Bottom ash is a coarse substance collected from the bottom of furnaces. About 30 percent of bottom ash can be re-purposed and recycled for snow and ice control, as a road base, structural fill material, or a raw feed material for some cement. DTE officials interviewed for this article confirm that across their coal operations, it recycled 59 percent of its coal combustion residual materials in 2019, and 57 percent in 2020.


What is pulling the issue of coal ash into focus are a few things.


First, the EPA is putting some teeth back into a 2015 coal combustion residual law that was loosened under the Trump administration. Former President Trump gutted many of the law’s stipulations and allowed the nation’s remaining coal plants to slide on deadlines for filing closure plans or submitting groundwater reports on a timely basis.


Secondly, at the state level, recent reports from environmental watchdog groups such as Earthjustice and 2018 and 2021 reports on coal ash from the Michigan Environmental Council conclude that based on groundwater monitoring data from 2017-2019, there is widespread groundwater contamination under most of the state’s coal ash ponds. The reports, based on publicly accessible data submitted by utilities to the EPA according to the federal coal combustion residual rule, demonstrated that most coal ash ponds were leaking chemicals, especially arsenic.


In January, the EPA acted to enforce the 2015 coal combustion residual ruling by proposing decisions on requests for extensions to the current deadline for initiating closure of unlined coal ash impoundments and put several facilities on notice regarding their obligations to comply with coal combustion residual regulations. The agency also outlined plans for future regulatory actions to ensure coal ash impoundments meet strong environmental and safety standards.


Along with the announcement, EGLE Director Liesl Clark stated that Michigan must responsibly manage its waste generated by decades of dependence on coal for electricity


“Michigan is advancing efforts to reach our state’s goal of a carbon-neutral economy by 2050,” Clark stated in an EPA press release from January 11, 2022. “We support EPA’s ongoing efforts to provide clarity around the coal combustion residuals rules and to ensure that our world-class freshwater resources and the drinking water they provide are not impacted by these legacy wastes.”


The Trump administration gutted much of the coal combustion residual rulings in favor of coal-fired utilities, giving them ample extensions on reporting testing of groundwater and creating coal ash repository closure plans. But with this announcement, the EPA reversed course and determined that four of 52 of the nation’s utilities demonstrations submitted were incomplete, one was ineligible, and the rest were complete. None of the utilities denied extensions were in Michigan.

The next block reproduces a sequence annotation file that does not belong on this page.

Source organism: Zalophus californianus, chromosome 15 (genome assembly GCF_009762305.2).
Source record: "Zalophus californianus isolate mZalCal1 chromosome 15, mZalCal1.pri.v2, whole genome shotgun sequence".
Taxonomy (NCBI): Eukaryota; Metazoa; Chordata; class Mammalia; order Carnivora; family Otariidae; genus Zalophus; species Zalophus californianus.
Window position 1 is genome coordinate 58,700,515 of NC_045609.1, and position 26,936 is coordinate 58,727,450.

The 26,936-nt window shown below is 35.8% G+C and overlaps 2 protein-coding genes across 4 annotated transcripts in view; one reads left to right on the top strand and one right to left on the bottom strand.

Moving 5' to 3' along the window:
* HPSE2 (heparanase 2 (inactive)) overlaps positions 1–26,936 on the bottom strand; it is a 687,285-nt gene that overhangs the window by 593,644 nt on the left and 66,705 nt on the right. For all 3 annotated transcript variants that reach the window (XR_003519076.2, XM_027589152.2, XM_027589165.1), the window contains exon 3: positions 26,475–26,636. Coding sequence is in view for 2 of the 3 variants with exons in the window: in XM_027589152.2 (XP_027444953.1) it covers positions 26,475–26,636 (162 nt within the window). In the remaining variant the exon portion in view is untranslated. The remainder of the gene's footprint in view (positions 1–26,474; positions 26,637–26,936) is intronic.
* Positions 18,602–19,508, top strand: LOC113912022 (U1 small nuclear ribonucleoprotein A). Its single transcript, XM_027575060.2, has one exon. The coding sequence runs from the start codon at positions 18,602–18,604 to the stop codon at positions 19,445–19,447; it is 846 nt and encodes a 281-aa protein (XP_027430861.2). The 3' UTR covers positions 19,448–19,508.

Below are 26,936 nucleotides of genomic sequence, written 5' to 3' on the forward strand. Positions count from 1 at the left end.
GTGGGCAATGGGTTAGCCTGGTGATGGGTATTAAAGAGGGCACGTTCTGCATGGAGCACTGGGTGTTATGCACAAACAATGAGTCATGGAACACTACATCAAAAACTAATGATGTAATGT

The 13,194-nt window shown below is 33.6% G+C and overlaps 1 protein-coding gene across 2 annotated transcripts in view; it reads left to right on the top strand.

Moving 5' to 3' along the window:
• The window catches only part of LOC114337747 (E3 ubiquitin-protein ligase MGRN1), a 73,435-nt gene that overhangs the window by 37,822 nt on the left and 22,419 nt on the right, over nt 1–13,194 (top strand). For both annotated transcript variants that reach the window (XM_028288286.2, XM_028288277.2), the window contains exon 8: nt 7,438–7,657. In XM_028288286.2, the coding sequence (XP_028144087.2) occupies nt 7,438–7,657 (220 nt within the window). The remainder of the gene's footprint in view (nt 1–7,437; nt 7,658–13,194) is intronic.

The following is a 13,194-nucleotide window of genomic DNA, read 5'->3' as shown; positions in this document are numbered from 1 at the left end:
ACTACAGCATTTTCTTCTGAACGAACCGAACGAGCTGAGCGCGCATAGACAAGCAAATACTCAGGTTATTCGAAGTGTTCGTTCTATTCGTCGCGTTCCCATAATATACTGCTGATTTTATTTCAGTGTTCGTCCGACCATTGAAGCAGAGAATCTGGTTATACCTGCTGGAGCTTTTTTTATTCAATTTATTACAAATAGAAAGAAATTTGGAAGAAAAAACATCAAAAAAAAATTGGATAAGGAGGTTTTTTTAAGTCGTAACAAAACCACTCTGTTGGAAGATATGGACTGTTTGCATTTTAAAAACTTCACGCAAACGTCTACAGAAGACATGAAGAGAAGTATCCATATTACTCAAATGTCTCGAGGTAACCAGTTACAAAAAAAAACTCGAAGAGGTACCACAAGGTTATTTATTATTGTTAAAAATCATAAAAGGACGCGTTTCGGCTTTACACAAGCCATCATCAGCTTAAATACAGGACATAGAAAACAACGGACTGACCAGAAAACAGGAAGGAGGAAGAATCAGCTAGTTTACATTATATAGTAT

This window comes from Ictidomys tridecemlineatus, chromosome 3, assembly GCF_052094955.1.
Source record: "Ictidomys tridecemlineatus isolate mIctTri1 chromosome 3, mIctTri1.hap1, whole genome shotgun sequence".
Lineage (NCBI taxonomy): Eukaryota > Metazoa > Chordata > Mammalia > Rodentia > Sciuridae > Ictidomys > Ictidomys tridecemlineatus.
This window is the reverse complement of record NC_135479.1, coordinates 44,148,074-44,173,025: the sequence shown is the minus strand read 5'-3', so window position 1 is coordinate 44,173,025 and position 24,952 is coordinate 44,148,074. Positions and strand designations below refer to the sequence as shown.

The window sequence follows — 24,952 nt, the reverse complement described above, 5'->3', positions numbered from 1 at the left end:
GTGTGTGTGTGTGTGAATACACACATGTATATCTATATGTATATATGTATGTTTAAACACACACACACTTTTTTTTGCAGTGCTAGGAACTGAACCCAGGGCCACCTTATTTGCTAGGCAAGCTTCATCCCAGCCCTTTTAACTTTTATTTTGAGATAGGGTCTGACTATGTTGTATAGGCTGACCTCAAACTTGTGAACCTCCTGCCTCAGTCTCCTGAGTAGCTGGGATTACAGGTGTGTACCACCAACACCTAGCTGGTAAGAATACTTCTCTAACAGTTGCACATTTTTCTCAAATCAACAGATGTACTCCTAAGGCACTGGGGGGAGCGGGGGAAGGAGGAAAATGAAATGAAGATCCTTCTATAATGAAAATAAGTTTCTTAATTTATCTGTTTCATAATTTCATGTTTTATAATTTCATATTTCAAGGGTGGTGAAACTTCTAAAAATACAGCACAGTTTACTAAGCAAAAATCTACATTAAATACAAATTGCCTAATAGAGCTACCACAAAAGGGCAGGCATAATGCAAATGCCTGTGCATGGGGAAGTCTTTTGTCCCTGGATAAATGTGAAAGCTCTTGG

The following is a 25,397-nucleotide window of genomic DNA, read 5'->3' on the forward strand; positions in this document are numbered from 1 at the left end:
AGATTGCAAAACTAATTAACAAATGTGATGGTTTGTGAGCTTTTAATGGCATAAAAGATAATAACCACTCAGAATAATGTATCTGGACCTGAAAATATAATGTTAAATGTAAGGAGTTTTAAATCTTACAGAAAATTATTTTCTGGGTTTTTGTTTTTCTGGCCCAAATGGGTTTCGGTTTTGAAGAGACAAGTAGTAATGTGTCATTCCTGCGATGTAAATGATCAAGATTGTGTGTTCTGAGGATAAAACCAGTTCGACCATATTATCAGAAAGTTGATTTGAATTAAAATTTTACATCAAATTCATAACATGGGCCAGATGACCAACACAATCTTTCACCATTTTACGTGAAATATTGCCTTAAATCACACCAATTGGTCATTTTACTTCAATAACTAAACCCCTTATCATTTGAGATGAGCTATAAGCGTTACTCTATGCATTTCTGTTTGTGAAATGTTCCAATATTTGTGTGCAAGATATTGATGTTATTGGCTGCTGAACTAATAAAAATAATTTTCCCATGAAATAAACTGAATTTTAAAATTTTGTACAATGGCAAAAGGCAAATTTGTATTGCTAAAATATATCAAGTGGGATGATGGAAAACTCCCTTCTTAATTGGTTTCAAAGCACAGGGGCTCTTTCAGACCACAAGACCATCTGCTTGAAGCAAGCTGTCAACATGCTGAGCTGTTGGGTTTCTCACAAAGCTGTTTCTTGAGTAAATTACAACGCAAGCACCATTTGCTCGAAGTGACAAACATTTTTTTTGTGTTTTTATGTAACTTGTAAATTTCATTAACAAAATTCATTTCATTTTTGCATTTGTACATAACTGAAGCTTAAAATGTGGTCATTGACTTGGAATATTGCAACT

Earthjustice, along with the Sierra Club and the Environmental Integrity Project, maintains a comprehensive and regularly updated database on the CCR plans submitted to the EPA that documents coal ash and bottom basin and landfill operation plans, plant closure plans, and groundwater testing results.


Lisa Evans, an Earthjustice attorney specializing in hazardous waste law, said the EPA’s actions and statements on January 11 were highly significant. When the law was first enacted, Evans said the original wording of the CCR rule put the onus on the coal utilities to self-comply with little to no oversight given at the federal level. In general, this tactic has been ineffective.


“No regulatory agency at either the federal or state levels had the specific responsibilities to enforce the coal combustion residual rules, and the EPA expected that the utilities would self-monitor,” said Evans. ”As a result, what we have today is widespread non-compliance. Under the 2015 law, states are not required to have state inspectors going out to the sites to see if they are complying … and because they didn’t have to, almost no states did.”


Evans continued: “For the first time, the EPA initiated enforcement action at numerous sites (by not extending compliance deadlines), and they made it very clear how the coal combustion residual rule was to be enforced. Although the EPA up until now has not acted considering the hundreds of coal plants currently operating around the country, the January announcement will have an impact on those coal plants because it just clarified what compliance will look like.”